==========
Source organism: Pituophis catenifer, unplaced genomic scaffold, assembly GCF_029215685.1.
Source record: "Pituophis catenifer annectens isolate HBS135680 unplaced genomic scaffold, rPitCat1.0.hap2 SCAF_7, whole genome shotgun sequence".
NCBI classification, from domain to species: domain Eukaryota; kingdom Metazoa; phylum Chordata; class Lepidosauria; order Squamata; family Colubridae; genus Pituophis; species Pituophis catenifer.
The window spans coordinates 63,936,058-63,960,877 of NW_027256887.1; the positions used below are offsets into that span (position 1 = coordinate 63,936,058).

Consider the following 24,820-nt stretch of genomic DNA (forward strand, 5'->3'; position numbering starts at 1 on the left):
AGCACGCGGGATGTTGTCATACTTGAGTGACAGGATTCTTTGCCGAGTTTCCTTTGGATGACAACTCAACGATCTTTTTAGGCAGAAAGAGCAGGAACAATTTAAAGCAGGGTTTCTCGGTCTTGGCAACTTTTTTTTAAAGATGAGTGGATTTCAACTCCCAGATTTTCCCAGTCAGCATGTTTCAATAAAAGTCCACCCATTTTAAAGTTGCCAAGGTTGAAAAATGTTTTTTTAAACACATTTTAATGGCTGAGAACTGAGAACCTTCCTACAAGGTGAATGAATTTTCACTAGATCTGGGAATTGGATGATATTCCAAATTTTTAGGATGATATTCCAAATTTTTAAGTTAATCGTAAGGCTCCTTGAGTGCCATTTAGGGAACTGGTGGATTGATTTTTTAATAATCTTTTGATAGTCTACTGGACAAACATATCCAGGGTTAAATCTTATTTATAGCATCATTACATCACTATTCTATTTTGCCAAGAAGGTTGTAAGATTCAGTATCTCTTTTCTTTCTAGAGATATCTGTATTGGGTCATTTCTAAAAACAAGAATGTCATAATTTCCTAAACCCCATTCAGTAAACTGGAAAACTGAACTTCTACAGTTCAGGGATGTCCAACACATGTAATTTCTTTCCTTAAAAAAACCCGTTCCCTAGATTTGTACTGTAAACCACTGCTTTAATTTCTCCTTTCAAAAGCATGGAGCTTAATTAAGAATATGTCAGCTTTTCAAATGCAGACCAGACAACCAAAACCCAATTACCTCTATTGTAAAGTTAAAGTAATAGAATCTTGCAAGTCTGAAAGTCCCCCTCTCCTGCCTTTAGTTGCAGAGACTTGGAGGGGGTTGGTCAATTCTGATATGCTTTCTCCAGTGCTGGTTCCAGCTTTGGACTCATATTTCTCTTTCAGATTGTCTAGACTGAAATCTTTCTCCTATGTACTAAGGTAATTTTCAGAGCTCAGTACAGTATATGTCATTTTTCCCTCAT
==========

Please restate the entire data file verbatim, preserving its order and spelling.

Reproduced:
Source organism: Pituophis catenifer, unplaced genomic scaffold, assembly GCF_029215685.1.
Source record: "Pituophis catenifer annectens isolate HBS135680 unplaced genomic scaffold, rPitCat1.0.hap2 SCAF_7, whole genome shotgun sequence".
NCBI classification, from domain to species: domain Eukaryota; kingdom Metazoa; phylum Chordata; class Lepidosauria; order Squamata; family Colubridae; genus Pituophis; species Pituophis catenifer.
The window spans coordinates 63,936,058-63,960,877 of NW_027256887.1; the positions used below are offsets into that span (position 1 = coordinate 63,936,058).

Consider the following 24,820-nt stretch of genomic DNA (forward strand, 5'->3'; position numbering starts at 1 on the left):
AGCACGCGGGATGTTGTCATACTTGAGTGACAGGATTCTTTGCCGAGTTTCCTTTGGATGACAACTCAACGATCTTTTTAGGCAGAAAGAGCAGGAACAATTTAAAGCAGGGTTTCTCGGTCTTGGCAACTTTTTTTTAAAGATGAGTGGATTTCAACTCCCAGATTTTCCCAGTCAGCATGTTTCAATAAAAGTCCACCCATTTTAAAGTTGCCAAGGTTGAAAAATGTTTTTTTAAACACATTTTAATGGCTGAGAACTGAGAACCTTCCTACAAGGTGAATGAATTTTCACTAGATCTGGGAATTGGATGATATTCCAAATTTTTAGGATGATATTCCAAATTTTTAAGTTAATCGTAAGGCTCCTTGAGTGCCATTTAGGGAACTGGTGGATTGATTTTTTAATAATCTTTTGATAGTCTACTGGACAAACATATCCAGGGTTAAATCTTATTTATAGCATCATTACATCACTATTCTATTTTGCCAAGAAGGTTGTAAGATTCAGTATCTCTTTTCTTTCTAGAGATATCTGTATTGGGTCATTTCTAAAAACAAGAATGTCATAATTTCCTAAACCCCATTCAGTAAACTGGAAAACTGAACTTCTACAGTTCAGGGATGTCCAACACATGTAATTTCTTTCCTTAAAAAAACCCGTTCCCTAGATTTGTACTGTAAACCACTGCTTTAATTTCTCCTTTCAAAAGCATGGAGCTTAATTAAGAATATGTCAGCTTTTCAAATGCAGACCAGACAACCAAAACCCAATTACCTCTATTGTAAAGTTAAAGTAATAGAATCTTGCAAGTCTGAAAGTCCCCCTCTCCTGCCTTTAGTTGCAGAGACTTGGAGGGGGTTGGTCAATTCTGATATGCTTTCTCCAGTGCTGGTTCCAGCTTTGGACTCATATTTCTCTTTCAGATTGTCTAGACTGAAATCTTTCTCCTATGTACTAAGGTAATTTTCAGAGCTCAGTACAGTATATGTCATTTTTCCCTCAT